EU Diplomat Welcomes Jamaica’s New Sexual Harassment Legislation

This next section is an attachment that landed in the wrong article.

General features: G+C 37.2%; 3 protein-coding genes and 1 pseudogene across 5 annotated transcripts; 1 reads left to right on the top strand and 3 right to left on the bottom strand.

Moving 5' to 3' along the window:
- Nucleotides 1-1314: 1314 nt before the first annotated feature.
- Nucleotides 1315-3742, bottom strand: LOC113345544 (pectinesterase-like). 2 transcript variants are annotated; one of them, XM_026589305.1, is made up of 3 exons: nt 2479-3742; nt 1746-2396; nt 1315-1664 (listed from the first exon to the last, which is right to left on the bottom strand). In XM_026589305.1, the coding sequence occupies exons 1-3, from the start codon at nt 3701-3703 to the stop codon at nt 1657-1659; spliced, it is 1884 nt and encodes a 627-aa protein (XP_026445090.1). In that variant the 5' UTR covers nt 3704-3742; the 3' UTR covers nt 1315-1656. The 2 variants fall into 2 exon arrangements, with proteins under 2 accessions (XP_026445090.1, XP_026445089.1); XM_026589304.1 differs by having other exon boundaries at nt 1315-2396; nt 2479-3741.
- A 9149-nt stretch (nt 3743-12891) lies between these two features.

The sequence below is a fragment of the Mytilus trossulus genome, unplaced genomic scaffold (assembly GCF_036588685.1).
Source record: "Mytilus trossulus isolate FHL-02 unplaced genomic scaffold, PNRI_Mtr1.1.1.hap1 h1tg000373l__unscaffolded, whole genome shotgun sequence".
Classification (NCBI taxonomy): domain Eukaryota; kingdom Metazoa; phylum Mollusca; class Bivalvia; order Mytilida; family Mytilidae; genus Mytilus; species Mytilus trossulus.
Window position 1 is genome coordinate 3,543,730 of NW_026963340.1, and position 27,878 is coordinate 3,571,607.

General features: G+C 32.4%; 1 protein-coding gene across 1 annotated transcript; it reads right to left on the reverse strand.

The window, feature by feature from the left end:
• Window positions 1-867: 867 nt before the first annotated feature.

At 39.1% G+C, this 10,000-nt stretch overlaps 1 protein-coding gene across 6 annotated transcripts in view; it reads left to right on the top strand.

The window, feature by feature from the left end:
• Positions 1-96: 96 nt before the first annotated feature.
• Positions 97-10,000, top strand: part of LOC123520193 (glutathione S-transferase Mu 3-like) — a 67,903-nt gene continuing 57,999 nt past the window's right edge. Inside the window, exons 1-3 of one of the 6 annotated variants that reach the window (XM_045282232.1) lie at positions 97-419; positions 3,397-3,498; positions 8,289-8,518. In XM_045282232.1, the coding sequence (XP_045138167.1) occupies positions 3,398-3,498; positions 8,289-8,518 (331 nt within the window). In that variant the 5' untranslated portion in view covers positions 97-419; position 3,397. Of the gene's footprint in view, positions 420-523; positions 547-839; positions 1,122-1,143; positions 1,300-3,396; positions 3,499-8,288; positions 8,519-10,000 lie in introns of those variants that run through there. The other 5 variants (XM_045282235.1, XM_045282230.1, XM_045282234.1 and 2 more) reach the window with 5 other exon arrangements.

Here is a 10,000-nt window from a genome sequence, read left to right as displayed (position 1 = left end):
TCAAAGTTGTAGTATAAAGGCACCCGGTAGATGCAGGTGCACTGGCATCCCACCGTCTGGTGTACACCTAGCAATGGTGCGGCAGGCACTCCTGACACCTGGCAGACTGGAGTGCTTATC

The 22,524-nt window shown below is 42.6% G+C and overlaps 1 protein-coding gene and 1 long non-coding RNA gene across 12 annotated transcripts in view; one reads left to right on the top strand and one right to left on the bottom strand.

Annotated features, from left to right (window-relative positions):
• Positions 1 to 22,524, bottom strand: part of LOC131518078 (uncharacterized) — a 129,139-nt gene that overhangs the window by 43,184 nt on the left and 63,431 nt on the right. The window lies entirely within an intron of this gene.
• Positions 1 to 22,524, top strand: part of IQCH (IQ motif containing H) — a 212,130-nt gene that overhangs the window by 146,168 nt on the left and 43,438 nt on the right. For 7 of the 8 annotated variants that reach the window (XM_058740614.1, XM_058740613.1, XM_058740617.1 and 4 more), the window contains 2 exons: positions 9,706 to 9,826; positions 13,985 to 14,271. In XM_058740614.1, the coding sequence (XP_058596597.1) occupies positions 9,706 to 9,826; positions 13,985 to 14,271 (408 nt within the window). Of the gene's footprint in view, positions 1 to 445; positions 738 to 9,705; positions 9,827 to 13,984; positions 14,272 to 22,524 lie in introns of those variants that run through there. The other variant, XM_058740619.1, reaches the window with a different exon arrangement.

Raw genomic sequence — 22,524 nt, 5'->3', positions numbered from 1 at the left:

first_imgSource: designer491 / shutterstock KINGSTON, Jamaica, CMC – The European Union Friday welcomed the decision by Jamaica to table legislation aimed at improving the treatment of women in the society, especially the workplace.The EU Ambassador to Jamaica, Malgorzata Wasilewska, told a luncheon here that the recent tabling of the Sexual Harassment Bill signals the island’s seriousness in dealing with the situation.Gender Affairs Minister Olivia Grange tabled the Sexual Harassment Bill earlier this month that is expected to go before a joint-select committee of Parliament where the public will have a chance to contribute. The EU diplomat said together with the passage of the Disabilities Act and the recent review of laws which aims to protect vulnerable populations including women and those with disabilities, the island was moving in the right direction.“We know there is still much further to go but there have been important signs of progress which must be acknowledged,” Wasilewska told the luncheon hosted by UN Women and the gender and disability affairs committee of the Private Sector Organization of Jamaica (PSOJ).She said that the World Economic Forum had found that women with disabilities experience a threefold daily challenge, including being a woman, as well as being disabled.PSOJ president, Howard Mitchell, said local businesses have to confront situations where unqualified men are being hired over qualified women.“If you believe in your cause, you have to make some noise,” Mitchell said, acknowledging that the PSOJ also has work to do.Over 15 percent of the population or more than 500,000 persons were identified as disabled in the last census in Jamaica in 2011.The EU is co-financing the “Win-Win: Gender Equality Means Good Business” being implemented in Jamaica and other Latin American states. It is being led by UN Women and the International Labor Organization and aims at promoting gender equality in the private sector.last_img read more